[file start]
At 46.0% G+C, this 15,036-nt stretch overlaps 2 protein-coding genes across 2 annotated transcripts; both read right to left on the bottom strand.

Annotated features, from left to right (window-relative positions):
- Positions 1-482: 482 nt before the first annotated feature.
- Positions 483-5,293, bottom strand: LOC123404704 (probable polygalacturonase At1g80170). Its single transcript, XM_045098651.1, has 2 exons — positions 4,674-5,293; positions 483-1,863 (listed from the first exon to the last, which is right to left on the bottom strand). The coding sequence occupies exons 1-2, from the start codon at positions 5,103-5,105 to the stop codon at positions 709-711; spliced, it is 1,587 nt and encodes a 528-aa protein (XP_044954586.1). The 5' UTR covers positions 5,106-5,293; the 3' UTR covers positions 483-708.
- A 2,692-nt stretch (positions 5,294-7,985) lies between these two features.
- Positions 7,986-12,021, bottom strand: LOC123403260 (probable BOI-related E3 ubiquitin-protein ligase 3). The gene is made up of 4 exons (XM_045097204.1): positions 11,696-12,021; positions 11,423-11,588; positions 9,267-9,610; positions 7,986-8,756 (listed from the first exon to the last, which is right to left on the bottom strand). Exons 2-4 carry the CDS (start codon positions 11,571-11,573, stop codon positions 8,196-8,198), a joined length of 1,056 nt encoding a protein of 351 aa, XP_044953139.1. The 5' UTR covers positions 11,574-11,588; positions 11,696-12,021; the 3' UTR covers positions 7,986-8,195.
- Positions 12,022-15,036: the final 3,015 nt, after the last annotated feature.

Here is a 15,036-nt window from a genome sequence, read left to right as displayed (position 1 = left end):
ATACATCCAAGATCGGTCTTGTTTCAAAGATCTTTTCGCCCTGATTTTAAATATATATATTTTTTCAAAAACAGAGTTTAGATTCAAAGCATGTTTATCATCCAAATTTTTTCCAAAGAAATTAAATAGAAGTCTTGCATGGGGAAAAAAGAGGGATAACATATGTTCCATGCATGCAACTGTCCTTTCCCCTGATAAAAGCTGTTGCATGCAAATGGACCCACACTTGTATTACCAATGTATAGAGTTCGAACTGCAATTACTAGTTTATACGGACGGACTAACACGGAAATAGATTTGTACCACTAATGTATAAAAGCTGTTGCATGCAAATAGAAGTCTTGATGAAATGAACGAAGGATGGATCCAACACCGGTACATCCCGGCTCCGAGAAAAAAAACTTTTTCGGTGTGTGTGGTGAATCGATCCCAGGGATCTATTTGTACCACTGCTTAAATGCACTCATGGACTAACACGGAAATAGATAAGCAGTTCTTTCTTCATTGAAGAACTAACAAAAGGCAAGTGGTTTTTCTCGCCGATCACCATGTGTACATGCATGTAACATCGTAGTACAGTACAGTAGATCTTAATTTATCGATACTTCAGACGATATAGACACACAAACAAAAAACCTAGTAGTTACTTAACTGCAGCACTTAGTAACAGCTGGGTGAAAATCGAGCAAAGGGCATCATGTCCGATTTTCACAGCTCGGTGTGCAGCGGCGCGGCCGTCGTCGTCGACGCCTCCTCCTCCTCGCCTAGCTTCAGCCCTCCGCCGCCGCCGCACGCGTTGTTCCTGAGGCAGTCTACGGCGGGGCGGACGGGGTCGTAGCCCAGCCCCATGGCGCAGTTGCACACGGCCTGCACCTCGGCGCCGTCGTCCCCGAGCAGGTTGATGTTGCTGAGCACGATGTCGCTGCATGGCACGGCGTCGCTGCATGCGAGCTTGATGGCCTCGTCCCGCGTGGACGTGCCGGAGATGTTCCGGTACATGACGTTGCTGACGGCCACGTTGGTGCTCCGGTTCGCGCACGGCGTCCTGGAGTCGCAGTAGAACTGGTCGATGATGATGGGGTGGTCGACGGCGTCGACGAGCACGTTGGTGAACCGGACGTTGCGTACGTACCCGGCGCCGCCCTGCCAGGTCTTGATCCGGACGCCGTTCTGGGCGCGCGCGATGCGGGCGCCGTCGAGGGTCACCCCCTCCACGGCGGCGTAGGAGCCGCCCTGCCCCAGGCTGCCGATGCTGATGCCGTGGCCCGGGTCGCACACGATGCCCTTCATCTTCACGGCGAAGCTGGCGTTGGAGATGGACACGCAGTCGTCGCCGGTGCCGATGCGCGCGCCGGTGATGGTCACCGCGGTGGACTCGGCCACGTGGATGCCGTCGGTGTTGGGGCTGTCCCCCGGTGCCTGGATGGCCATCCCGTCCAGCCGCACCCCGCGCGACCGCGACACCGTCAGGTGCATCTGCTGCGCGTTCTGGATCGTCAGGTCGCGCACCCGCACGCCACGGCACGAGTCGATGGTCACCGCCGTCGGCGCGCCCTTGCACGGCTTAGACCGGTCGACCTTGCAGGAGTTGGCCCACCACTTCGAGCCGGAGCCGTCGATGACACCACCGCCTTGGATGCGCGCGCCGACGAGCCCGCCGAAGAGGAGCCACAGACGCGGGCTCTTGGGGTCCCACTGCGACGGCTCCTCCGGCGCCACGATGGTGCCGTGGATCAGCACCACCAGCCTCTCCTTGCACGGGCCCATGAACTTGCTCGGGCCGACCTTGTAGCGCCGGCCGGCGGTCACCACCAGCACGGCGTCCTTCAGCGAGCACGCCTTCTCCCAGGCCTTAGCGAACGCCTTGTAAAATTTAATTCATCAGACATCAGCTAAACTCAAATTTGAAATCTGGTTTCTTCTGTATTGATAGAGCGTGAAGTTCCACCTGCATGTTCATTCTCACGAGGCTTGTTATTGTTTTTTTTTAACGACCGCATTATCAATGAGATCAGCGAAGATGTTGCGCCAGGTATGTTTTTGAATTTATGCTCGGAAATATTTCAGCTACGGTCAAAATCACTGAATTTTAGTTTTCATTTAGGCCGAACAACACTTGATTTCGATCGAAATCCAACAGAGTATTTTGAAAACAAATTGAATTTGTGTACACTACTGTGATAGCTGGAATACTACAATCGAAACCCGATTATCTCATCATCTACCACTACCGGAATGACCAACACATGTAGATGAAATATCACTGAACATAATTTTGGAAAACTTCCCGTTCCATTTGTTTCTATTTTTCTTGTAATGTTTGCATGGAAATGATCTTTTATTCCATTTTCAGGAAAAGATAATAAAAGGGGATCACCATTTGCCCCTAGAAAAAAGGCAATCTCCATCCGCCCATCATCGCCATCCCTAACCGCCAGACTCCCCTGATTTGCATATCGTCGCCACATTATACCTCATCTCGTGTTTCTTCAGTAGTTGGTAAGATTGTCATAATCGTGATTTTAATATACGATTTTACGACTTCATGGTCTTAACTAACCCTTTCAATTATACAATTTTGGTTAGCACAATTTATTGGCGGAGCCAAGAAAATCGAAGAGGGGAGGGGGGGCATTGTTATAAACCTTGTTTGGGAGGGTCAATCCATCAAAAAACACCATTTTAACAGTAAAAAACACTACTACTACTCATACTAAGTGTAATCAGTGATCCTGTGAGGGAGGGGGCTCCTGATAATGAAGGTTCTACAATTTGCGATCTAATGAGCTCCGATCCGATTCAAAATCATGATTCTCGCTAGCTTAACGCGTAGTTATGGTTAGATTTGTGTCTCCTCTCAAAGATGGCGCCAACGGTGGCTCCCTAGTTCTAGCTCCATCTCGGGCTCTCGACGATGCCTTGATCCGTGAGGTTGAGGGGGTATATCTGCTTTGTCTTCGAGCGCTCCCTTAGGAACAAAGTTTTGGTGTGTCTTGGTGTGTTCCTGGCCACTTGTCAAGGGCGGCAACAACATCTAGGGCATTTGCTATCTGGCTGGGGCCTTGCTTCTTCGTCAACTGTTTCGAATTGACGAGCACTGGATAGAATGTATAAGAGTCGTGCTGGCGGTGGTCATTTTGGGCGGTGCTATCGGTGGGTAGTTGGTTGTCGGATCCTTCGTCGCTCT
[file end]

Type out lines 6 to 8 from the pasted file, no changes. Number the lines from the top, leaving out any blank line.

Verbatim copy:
- Positions 7,986-12,021, bottom strand: LOC123403260 (probable BOI-related E3 ubiquitin-protein ligase 3). The gene is made up of 4 exons (XM_045097204.1): positions 11,696-12,021; positions 11,423-11,588; positions 9,267-9,610; positions 7,986-8,756 (listed from the first exon to the last, which is right to left on the bottom strand). Exons 2-4 carry the CDS (start codon positions 11,571-11,573, stop codon positions 8,196-8,198), a joined length of 1,056 nt encoding a protein of 351 aa, XP_044953139.1. The 5' UTR covers positions 11,574-11,588; positions 11,696-12,021; the 3' UTR covers positions 7,986-8,195.
- Positions 12,022-15,036: the final 3,015 nt, after the last annotated feature.

Here is a 15,036-nt window from a genome sequence, read left to right as displayed (position 1 = left end):